It's not often that I come across a product that seems to be exactly what I've been looking for in computer peripherals. Thing is, I work with keyboard, video, and mouse switches pretty much everyday. Such devices, called KVM's for short, hook my Dreamcast and my liquid cooled system up to the same display. My Playstation 2, Gamecube, and another computer were on another daisy chain with just video switches. My Playstation 3 and Wii currently share a component switch, and a composite switch currently shares my Saturn, N64, Gamecube, and PS2. On to of that I keep another KVM switch handy on own test system used to write Mepisguides, so that when a computer comes in for repair, I don't have to move systems around to have a free display with mouse and keyboard.
Exhausting list isn't it? Well, of the video switches I have right now, they all lack a certain feature. No surround sound audio support. Every single switch I had was limited to only 2 channel sound. That sort of counts as a problem when Via Envy's are your stock sound chip, and you've got more spent on speakers than most people spend on graphics cards. For the type of person who went out of their way to get a hold of a motherboard with Aopen's TubeSound technology, and then picked up Zalman's 5.1 channel headset, only having two channels of audio is generally considered a problem.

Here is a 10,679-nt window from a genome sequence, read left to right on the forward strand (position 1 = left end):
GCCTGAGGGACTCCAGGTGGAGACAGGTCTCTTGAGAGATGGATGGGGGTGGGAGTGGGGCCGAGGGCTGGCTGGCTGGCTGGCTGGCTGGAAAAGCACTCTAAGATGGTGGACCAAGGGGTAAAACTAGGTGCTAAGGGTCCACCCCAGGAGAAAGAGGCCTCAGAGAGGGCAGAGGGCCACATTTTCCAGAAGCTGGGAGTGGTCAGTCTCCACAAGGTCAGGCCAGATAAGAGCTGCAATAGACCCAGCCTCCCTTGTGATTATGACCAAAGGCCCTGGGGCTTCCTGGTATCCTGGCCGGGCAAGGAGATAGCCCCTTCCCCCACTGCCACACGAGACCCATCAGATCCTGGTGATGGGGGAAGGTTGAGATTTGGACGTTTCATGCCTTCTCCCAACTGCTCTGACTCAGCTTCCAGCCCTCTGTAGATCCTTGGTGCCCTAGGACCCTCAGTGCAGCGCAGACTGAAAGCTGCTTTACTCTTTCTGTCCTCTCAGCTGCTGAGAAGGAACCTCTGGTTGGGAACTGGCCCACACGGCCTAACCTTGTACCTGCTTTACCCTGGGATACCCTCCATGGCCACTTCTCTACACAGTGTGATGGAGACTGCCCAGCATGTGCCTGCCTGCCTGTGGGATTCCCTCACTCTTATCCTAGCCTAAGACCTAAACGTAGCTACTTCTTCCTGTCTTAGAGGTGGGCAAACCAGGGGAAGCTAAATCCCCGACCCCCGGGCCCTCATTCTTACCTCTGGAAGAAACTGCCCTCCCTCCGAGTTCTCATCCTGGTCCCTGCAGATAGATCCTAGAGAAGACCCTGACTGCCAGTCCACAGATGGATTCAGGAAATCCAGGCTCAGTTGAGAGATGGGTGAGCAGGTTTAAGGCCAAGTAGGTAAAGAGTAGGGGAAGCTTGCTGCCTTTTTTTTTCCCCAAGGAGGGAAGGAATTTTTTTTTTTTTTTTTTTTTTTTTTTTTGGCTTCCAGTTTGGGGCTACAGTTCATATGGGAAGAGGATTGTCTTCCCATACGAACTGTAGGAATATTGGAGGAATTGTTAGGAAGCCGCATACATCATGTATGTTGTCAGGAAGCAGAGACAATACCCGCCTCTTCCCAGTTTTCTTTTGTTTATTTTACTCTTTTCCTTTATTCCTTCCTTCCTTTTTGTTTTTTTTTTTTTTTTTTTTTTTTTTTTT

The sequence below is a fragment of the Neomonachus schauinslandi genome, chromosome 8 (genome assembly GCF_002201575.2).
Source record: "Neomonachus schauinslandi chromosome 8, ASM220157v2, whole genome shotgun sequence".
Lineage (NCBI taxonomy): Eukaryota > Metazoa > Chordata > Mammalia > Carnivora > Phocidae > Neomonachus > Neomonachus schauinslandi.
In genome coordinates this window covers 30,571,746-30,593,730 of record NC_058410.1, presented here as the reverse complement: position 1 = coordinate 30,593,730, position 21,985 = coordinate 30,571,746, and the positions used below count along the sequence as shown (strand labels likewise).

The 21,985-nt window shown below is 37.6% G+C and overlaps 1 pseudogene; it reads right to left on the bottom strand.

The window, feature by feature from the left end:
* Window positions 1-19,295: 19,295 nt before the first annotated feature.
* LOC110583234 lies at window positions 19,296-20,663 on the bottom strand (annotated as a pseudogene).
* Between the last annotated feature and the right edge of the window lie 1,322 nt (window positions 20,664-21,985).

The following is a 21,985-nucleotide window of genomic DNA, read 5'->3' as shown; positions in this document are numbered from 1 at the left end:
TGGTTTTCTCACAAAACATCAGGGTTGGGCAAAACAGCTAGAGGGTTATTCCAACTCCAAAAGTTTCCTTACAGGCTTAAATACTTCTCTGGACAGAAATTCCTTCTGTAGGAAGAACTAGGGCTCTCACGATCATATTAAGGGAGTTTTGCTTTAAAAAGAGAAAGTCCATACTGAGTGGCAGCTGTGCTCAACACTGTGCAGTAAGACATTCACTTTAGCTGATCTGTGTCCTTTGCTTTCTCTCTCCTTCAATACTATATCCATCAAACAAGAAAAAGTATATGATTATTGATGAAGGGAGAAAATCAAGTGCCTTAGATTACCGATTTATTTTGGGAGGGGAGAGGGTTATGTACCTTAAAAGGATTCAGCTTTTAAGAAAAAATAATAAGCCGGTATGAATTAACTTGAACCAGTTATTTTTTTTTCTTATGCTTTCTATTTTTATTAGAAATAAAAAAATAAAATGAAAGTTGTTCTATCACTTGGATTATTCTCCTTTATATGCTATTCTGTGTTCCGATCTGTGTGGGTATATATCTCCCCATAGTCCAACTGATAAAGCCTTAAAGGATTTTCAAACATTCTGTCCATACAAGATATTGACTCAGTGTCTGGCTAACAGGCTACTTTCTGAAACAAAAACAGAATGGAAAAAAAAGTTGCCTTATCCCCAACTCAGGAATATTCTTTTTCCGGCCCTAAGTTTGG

Well, I use the term had, because Aten was gracious enough to send something over for a review, their new CS1782 KVM switch. Pardon the poor telephone shots, E3's have a tendency to lighten my luggage by removing cameras, and I haven't bothered to get a new camera since last E3.
Yep, that is a DVI switch with 7.1 audio sound. Aten also paid attention to something a lot of USB switches don't pay attention too, not everybody will have keyboards and mice that are based on USB, so there is a USB to PS/2 converter cable.
Now there are some slight caveats to the 7.1 audio support. It is based on 3.5mm TRS jacks only, and there is no Optical or Coaxial audio pass-through. The good news is that Aten does include the extra cables for supporting the extra headphone jacks.
There also is another caveat to device support. While the DVI ports are Dual Link capable, and contain the pin-outs for a VGA signal, the device itself was not able to pass along a signal to a CRT monitor on a DVI to VGA plug. On the flip side, if you are buying one of these, VGA support probably isn't exactly a selling feature.
I'll go over this device more once I have some time to work with it, and I am interested to see if a component to dvi adapter will pass along signals from the PS3 and Wii consoles. Sadly, Sony does not support using an HDMI to DVI cable, and Nintendo hasn't made a DVI or VGA cable for the Wii. However, the Component signal is the same signal used in DVI and HDMI, so there is a chance that a component to DVI adapter could work.